Patrick Dunleavy, Professor of Political Science at the London School of Economics was a witness for the Political and Constitutional Reform’s evidence session this morning, Tuesday 27 July, from 11am. Click here to watch the recording of the session.

The session focussed on the Coalition Government’s planned referendum on the Alternative Vote system for electing MPs to the House of Commons, which is expected to take place on 5 May next year.

Professor Dunleavy said, ‘Britain is now a multi-party system like others in western Europe, a trend that is highly unlikely to reverse. Sticking with first past the post elections will lead to fewer and fewer MPs enjoying local majority support, further damaging the legitimacy of Parliament.’

But he warns that the referendum question needs clarification as ‘Alternative vote’ describes a wide class of voting systems which has four main variants that are relevant for the UK- ranging from the ‘Australian AV’ where voters rank one ore more candidates numerically to the ‘London AV’ or supplementary vote used in London’s Mayoral elections. Any version of AV allows voters to use their first preference vote support the parties they most favour, but also to use their second preference vote to decide between the top two candidates in their constituency and to back the one they prefer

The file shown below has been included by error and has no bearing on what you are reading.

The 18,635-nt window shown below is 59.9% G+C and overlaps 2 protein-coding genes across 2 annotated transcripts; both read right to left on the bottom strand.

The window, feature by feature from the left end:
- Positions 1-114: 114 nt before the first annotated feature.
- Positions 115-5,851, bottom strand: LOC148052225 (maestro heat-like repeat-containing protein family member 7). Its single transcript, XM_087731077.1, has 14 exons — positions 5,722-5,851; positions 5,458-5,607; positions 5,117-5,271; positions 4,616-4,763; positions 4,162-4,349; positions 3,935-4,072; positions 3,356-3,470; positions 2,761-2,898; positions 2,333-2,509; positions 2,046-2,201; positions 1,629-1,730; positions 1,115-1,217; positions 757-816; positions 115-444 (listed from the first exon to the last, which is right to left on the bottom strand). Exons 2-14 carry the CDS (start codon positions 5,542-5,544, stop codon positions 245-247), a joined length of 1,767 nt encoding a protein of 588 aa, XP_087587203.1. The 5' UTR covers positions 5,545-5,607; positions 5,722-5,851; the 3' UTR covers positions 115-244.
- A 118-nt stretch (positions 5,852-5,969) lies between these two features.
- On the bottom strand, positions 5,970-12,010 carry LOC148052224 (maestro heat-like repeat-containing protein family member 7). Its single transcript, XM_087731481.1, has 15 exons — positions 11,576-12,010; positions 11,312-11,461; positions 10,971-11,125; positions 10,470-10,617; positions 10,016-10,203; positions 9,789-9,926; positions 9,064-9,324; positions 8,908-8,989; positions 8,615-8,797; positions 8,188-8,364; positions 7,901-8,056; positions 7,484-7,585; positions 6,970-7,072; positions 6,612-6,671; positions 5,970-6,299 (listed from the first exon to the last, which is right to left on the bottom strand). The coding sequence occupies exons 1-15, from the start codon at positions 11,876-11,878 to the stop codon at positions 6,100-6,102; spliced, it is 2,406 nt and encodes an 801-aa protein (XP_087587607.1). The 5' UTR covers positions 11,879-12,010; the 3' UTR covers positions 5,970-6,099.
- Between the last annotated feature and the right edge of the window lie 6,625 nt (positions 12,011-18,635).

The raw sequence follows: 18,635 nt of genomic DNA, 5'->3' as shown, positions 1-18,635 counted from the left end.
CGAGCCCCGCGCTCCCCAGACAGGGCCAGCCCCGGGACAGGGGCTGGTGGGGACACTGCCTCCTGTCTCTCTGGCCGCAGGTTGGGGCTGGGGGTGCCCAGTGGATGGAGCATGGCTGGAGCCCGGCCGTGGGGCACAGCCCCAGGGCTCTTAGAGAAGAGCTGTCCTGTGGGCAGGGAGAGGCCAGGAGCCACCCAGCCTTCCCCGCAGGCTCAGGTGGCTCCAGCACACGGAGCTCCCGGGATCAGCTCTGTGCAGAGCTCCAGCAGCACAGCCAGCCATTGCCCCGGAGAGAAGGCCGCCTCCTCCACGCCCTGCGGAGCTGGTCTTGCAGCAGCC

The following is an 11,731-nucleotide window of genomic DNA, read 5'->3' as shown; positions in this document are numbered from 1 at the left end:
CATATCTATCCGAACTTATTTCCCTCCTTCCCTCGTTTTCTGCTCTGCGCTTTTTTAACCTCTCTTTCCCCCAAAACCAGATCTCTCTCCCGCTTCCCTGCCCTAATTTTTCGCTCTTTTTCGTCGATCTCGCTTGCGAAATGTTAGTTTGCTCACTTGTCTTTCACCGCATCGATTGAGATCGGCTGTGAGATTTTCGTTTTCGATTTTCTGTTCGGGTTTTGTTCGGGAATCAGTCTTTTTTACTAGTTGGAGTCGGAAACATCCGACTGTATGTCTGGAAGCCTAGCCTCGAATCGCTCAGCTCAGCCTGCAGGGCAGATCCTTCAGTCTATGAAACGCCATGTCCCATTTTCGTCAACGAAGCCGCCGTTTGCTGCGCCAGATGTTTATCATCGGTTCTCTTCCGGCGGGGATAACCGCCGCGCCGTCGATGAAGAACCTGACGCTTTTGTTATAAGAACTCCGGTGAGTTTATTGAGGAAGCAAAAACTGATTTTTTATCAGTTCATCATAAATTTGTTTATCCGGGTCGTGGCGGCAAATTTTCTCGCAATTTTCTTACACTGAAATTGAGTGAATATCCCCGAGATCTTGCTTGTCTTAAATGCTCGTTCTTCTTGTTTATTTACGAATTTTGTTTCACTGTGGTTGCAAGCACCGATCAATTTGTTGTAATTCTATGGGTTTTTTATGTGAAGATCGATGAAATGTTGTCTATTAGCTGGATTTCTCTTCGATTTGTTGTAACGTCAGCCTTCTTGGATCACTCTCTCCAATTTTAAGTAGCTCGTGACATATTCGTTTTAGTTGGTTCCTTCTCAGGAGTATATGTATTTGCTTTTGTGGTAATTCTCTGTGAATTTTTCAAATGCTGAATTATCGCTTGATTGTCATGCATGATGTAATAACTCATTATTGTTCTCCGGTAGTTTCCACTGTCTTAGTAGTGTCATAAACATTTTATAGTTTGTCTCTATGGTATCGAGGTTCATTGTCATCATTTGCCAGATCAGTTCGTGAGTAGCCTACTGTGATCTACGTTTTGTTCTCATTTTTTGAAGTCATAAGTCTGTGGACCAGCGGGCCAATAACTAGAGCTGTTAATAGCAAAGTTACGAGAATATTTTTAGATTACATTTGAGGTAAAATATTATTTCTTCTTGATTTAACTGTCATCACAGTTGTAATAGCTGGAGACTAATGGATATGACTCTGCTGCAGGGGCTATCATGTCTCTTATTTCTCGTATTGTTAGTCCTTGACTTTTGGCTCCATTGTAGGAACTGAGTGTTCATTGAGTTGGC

As changes in the Westminster election system will almost certainly lead to further changes in other UK voting systems, Dunleavy urges the Government to carefully plan ahead for consistency in ballot paper designs.

The Political and Constitutional Reform Committee will also be taking evidence on the proposed date of the referendum and campaigning and funding rules.


1. The evidence session can be watched online on Parliament TV at:

2. The wording of the referendum, as laid out in the Parliamentary Voting System and Constituencies Bill, will be: ‘”Do you want the United Kingdom to adopt the ‘alternative vote’ system instead of the current ‘first past the post’ system for electing Members of Parliament to the House of Commons?”

3. Click below to download a copy of Professor Dunleavy’s full written evidence to the Select Committee on 27 July 2010:

The 2011 Alternative Vote referendum: Three Key Issues

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